Rush concert thrills die-hard fans

? Thursday evening at Bonner Springs’ Verizon Wireless Amphitheater, Canadian prog-rock power trio Rush demonstrated that it can still draw and satisfy its throng of devoted fans.

Given to both ridiculous bombast and silly sight gags, investing a fortune in state-of-the-art production and performing in street clothes, Rush is a band of contradictions.

Under a massive lighting rig stood Alex Lifeson’s guitar rig, Neil Peart’s drum riser and standing in for Geddy Lee’s bass amplifiers were a trio of coin-operated Laundromat dryers, miked just as though they were musical equipment.

Rush is a player’s band but Lee, Lifeson and Peart aren’t improvisers. Their commitment to exacting recreations of their recordings suggests an infuriating confidence that they got the songs perfect the first time. Duplicating the recorded performance is a cool trick but it obscures the soul of the music.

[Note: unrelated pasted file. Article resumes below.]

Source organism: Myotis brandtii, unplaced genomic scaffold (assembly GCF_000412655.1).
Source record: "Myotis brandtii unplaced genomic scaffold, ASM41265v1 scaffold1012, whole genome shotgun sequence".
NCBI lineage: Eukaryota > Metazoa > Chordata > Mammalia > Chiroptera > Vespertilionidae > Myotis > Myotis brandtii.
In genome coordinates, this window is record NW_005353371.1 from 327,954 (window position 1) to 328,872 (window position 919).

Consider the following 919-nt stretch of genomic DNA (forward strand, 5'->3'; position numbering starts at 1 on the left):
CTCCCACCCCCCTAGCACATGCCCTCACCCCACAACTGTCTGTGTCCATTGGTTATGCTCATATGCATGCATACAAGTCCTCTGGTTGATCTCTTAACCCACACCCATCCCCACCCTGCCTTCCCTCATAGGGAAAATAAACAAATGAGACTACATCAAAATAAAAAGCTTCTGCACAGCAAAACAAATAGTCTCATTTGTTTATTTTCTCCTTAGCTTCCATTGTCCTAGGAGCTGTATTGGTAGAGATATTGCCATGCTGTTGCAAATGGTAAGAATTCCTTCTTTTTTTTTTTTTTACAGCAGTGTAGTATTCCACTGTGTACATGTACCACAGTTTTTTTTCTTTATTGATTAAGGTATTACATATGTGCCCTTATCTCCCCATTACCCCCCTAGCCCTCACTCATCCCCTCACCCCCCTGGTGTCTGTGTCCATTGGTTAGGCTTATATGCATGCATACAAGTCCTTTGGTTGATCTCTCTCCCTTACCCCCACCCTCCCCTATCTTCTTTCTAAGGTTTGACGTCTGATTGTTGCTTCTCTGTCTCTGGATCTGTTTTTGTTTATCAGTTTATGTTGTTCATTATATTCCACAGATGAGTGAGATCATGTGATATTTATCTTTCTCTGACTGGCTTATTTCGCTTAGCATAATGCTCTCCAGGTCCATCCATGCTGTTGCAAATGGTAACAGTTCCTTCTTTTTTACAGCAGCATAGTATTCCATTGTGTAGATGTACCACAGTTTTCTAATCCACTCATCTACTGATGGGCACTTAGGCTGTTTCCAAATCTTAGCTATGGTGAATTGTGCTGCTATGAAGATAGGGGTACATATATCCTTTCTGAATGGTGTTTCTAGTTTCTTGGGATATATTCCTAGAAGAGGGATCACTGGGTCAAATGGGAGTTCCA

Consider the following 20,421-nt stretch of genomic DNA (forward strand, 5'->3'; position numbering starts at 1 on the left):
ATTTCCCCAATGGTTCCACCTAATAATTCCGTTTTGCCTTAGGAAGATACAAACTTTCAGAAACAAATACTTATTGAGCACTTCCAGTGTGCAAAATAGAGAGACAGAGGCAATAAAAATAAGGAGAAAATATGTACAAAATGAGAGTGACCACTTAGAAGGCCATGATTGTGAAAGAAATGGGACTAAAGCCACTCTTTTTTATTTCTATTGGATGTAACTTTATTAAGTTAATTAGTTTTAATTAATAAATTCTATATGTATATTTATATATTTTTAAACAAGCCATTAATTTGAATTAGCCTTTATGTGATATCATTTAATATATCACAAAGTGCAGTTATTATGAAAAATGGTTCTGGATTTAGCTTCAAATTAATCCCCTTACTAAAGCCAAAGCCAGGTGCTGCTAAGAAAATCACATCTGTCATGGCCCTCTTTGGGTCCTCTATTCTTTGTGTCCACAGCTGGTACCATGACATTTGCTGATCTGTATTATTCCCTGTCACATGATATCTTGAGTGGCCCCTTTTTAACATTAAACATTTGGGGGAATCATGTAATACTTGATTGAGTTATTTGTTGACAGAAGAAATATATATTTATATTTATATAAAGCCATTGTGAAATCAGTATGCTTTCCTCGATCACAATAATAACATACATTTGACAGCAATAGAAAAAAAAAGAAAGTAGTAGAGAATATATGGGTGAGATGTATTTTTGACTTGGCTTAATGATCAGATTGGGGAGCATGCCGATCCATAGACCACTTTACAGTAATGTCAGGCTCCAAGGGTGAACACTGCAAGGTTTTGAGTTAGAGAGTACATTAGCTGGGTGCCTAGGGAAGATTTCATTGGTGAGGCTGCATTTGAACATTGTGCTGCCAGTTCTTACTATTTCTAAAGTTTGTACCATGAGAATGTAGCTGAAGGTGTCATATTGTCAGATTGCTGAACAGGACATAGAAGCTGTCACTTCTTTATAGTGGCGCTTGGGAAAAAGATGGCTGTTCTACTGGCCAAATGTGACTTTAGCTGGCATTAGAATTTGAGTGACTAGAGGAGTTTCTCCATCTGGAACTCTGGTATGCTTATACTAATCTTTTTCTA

All three musicians are excellent players, and Lee may be the only singer in history to benefit from having a voice get lower with age. After performing classic rock staples “Tom Sawyer” and “New World Man,” it was during the instrumental “YYZ” that their skill was given full flower.

Lifeson tends to play mainly rhythm parts but when he does solo, as during “Bravado,” he steals the show. Seldom has anyone sweat more on stage than did Lifeson on Thursday. Astonishingly, he didn’t find himself a dry shirt during the break between sets and apparently didn’t have change for Lee’s dryers.

Opening the second set was “One Little Victory,” from the new release “Vapor Trails,” a concert highlight. During Peart’s drum solo he seemed unwilling to sustain a single rhythm for more than 10 seconds.